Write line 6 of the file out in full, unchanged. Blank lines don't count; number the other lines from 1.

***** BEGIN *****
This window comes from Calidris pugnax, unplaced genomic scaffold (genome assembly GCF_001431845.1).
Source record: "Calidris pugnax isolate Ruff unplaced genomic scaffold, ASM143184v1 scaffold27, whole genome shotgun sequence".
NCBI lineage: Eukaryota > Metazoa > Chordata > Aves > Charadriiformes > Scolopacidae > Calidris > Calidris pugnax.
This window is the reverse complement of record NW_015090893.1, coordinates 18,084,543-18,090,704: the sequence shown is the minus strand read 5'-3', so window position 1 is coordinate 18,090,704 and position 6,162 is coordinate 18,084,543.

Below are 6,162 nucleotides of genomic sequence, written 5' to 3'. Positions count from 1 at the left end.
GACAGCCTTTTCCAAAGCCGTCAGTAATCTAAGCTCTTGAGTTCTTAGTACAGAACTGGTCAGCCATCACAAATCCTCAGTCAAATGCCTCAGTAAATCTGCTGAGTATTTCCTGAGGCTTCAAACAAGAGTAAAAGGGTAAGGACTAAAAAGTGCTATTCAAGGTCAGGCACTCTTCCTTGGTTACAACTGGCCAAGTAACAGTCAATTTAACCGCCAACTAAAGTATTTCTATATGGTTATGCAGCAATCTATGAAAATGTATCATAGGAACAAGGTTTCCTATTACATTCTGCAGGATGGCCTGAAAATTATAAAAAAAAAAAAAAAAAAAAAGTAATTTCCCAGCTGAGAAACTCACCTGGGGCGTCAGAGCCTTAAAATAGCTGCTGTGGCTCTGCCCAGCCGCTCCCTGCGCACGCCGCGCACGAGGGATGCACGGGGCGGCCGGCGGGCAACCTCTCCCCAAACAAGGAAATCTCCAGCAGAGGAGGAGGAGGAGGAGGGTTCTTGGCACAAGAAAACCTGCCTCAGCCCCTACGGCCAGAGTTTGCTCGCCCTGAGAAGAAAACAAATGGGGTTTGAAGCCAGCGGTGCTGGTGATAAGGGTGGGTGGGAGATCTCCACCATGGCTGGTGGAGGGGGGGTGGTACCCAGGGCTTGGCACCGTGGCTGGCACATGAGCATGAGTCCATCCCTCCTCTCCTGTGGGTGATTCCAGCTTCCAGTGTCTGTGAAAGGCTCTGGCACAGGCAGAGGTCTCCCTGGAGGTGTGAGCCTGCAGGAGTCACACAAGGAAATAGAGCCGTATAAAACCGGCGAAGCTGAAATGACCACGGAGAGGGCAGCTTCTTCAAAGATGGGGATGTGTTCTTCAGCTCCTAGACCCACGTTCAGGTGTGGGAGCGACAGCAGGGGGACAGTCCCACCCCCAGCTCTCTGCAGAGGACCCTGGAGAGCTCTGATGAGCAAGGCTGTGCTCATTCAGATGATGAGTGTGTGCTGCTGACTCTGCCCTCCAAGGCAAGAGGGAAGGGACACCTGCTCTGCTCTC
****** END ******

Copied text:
GACAGCCTTTTCCAAAGCCGTCAGTAATCTAAGCTCTTGAGTTCTTAGTACAGAACTGGTCAGCCATCACAAATCCTCAGTCAAATGCCTCAGTAAATCTGCTGAGTATTTCCTGAGGCTTCAAACAAGAGTAAAAGGGTAAGGACTAAAAAGTGCTATTCAAGGTCAGGCACTCTTCCTTGGTTACAACTGGCCAAGTAACAGTCAATTTAACCGCCAACTAAAGTATTTCTATATGGTTATGCAGCAATCTATGAAAATGTATCATAGGAACAAGGTTTCCTATTACATTCTGCAGGATGGCCTGAAAATTATAAAAAAAAAAAAAAAAAAAAAGTAATTTCCCAGCTGAGAAACTCACCTGGGGCGTCAGAGCCTTAAAATAGCTGCTGTGGCTCTGCCCAGCCGCTCCCTGCGCACGCCGCGCACGAGGGATGCACGGGGCGGCCGGCGGGCAACCTCTCCCCAAACAAGGAAATCTCCAGCAGAGGAGGAGGAGGAGGAGGGTTCTTGGCACAAGAAAACCTGCCTCAGCCCCTACGGCCAGAGTTTGCTCGCCCTGAGAAGAAAACAAATGGGGTTTGAAGCCAGCGGTGCTGGTGATAAGGGTGGGTGGGAGATCTCCACCATGGCTGGTGGAGGGGGGGTGGTACCCAGGGCTTGGCACCGTGGCTGGCACATGAGCATGAGTCCATCCCTCCTCTCCTGTGGGTGATTCCAGCTTCCAGTGTCTGTGAAAGGCTCTGGCACAGGCAGAGGTCTCCCTGGAGGTGTGAGCCTGCAGGAGTCACACAAGGAAATAGAGCCGTATAAAACCGGCGAAGCTGAAATGACCACGGAGAGGGCAGCTTCTTCAAAGATGGGGATGTGTTCTTCAGCTCCTAGACCCACGTTCAGGTGTGGGAGCGACAGCAGGGGGACAGTCCCACCCCCAGCTCTCTGCAGAGGACCCTGGAGAGCTCTGATGAGCAAGGCTGTGCTCATTCAGATGATGAGTGTGTGCTGCTGACTCTGCCCTCCAAGGCAAGAGGGAAGGGACACCTGCTCTGCTCTC